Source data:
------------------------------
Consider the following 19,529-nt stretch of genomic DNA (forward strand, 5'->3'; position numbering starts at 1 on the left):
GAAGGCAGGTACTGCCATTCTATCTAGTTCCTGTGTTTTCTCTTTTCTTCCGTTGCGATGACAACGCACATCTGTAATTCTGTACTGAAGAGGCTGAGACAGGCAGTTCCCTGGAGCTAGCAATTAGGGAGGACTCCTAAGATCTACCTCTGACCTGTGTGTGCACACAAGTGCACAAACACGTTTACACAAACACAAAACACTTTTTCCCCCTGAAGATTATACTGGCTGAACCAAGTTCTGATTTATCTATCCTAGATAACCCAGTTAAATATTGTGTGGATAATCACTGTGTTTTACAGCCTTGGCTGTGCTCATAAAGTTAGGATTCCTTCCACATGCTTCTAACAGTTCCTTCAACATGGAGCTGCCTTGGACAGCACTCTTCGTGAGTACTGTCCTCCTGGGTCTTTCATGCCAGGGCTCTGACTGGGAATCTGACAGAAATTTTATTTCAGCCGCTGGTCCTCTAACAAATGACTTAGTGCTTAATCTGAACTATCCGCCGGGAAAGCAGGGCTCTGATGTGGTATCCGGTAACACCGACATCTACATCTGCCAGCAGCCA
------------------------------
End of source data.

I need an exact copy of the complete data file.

Consider the following 19,529-nt stretch of genomic DNA (forward strand, 5'->3'; position numbering starts at 1 on the left):
GAAGGCAGGTACTGCCATTCTATCTAGTTCCTGTGTTTTCTCTTTTCTTCCGTTGCGATGACAACGCACATCTGTAATTCTGTACTGAAGAGGCTGAGACAGGCAGTTCCCTGGAGCTAGCAATTAGGGAGGACTCCTAAGATCTACCTCTGACCTGTGTGTGCACACAAGTGCACAAACACGTTTACACAAACACAAAACACTTTTTCCCCCTGAAGATTATACTGGCTGAACCAAGTTCTGATTTATCTATCCTAGATAACCCAGTTAAATATTGTGTGGATAATCACTGTGTTTTACAGCCTTGGCTGTGCTCATAAAGTTAGGATTCCTTCCACATGCTTCTAACAGTTCCTTCAACATGGAGCTGCCTTGGACAGCACTCTTCGTGAGTACTGTCCTCCTGGGTCTTTCATGCCAGGGCTCTGACTGGGAATCTGACAGAAATTTTATTTCAGCCGCTGGTCCTCTAACAAATGACTTAGTGCTTAATCTGAACTATCCGCCGGGAAAGCAGGGCTCTGATGTGGTATCCGGTAACACCGACATCTACATCTGCCAGCAGCCA